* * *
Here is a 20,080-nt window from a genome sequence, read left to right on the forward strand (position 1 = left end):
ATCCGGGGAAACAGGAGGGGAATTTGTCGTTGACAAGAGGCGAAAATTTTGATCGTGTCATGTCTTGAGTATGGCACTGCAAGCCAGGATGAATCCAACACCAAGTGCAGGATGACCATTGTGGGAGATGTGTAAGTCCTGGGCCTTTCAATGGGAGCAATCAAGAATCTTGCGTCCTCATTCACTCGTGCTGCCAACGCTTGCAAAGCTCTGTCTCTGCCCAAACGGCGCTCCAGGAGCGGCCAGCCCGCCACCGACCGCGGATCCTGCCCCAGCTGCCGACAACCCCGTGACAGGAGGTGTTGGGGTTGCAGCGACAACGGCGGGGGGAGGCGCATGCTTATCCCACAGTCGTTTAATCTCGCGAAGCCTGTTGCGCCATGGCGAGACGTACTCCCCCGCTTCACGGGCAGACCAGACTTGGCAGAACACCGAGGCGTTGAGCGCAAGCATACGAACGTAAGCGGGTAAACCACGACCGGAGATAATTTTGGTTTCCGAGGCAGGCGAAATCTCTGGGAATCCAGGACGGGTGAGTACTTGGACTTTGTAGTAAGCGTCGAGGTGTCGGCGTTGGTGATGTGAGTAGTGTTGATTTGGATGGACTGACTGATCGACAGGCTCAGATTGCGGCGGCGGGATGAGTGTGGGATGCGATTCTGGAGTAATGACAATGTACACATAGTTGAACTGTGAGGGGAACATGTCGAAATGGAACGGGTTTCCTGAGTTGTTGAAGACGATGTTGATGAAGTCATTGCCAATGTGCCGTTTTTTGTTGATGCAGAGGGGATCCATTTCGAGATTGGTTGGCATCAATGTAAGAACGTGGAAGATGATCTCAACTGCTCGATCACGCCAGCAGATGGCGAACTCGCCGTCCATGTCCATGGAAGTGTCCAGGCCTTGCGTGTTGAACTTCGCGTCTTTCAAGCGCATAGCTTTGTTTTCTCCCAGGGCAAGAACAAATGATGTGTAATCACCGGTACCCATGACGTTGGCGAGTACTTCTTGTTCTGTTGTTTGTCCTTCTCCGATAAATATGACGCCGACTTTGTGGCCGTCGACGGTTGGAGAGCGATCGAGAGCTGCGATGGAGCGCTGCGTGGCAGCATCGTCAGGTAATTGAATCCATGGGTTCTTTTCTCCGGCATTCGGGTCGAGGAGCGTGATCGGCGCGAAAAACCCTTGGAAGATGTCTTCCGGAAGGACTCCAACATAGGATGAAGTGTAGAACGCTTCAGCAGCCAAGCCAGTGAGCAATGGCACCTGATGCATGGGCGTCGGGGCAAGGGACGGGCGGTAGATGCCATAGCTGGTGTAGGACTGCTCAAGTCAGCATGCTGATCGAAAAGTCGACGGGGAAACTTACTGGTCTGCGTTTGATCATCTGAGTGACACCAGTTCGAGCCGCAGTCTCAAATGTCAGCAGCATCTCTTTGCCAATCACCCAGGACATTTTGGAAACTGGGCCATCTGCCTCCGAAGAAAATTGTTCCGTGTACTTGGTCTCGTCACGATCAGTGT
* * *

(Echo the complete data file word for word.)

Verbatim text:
Here is a 20,080-nt window from a genome sequence, read left to right on the forward strand (position 1 = left end):
ATCCGGGGAAACAGGAGGGGAATTTGTCGTTGACAAGAGGCGAAAATTTTGATCGTGTCATGTCTTGAGTATGGCACTGCAAGCCAGGATGAATCCAACACCAAGTGCAGGATGACCATTGTGGGAGATGTGTAAGTCCTGGGCCTTTCAATGGGAGCAATCAAGAATCTTGCGTCCTCATTCACTCGTGCTGCCAACGCTTGCAAAGCTCTGTCTCTGCCCAAACGGCGCTCCAGGAGCGGCCAGCCCGCCACCGACCGCGGATCCTGCCCCAGCTGCCGACAACCCCGTGACAGGAGGTGTTGGGGTTGCAGCGACAACGGCGGGGGGAGGCGCATGCTTATCCCACAGTCGTTTAATCTCGCGAAGCCTGTTGCGCCATGGCGAGACGTACTCCCCCGCTTCACGGGCAGACCAGACTTGGCAGAACACCGAGGCGTTGAGCGCAAGCATACGAACGTAAGCGGGTAAACCACGACCGGAGATAATTTTGGTTTCCGAGGCAGGCGAAATCTCTGGGAATCCAGGACGGGTGAGTACTTGGACTTTGTAGTAAGCGTCGAGGTGTCGGCGTTGGTGATGTGAGTAGTGTTGATTTGGATGGACTGACTGATCGACAGGCTCAGATTGCGGCGGCGGGATGAGTGTGGGATGCGATTCTGGAGTAATGACAATGTACACATAGTTGAACTGTGAGGGGAACATGTCGAAATGGAACGGGTTTCCTGAGTTGTTGAAGACGATGTTGATGAAGTCATTGCCAATGTGCCGTTTTTTGTTGATGCAGAGGGGATCCATTTCGAGATTGGTTGGCATCAATGTAAGAACGTGGAAGATGATCTCAACTGCTCGATCACGCCAGCAGATGGCGAACTCGCCGTCCATGTCCATGGAAGTGTCCAGGCCTTGCGTGTTGAACTTCGCGTCTTTCAAGCGCATAGCTTTGTTTTCTCCCAGGGCAAGAACAAATGATGTGTAATCACCGGTACCCATGACGTTGGCGAGTACTTCTTGTTCTGTTGTTTGTCCTTCTCCGATAAATATGACGCCGACTTTGTGGCCGTCGACGGTTGGAGAGCGATCGAGAGCTGCGATGGAGCGCTGCGTGGCAGCATCGTCAGGTAATTGAATCCATGGGTTCTTTTCTCCGGCATTCGGGTCGAGGAGCGTGATCGGCGCGAAAAACCCTTGGAAGATGTCTTCCGGAAGGACTCCAACATAGGATGAAGTGTAGAACGCTTCAGCAGCCAAGCCAGTGAGCAATGGCACCTGATGCATGGGCGTCGGGGCAAGGGACGGGCGGTAGATGCCATAGCTGGTGTAGGACTGCTCAAGTCAGCATGCTGATCGAAAAGTCGACGGGGAAACTTACTGGTCTGCGTTTGATCATCTGAGTGACACCAGTTCGAGCCGCAGTCTCAAATGTCAGCAGCATCTCTTTGCCAATCACCCAGGACATTTTGGAAACTGGGCCATCTGCCTCCGAAGAAAATTGTTCCGTGTACTTGGTCTCGTCACGATCAGTGT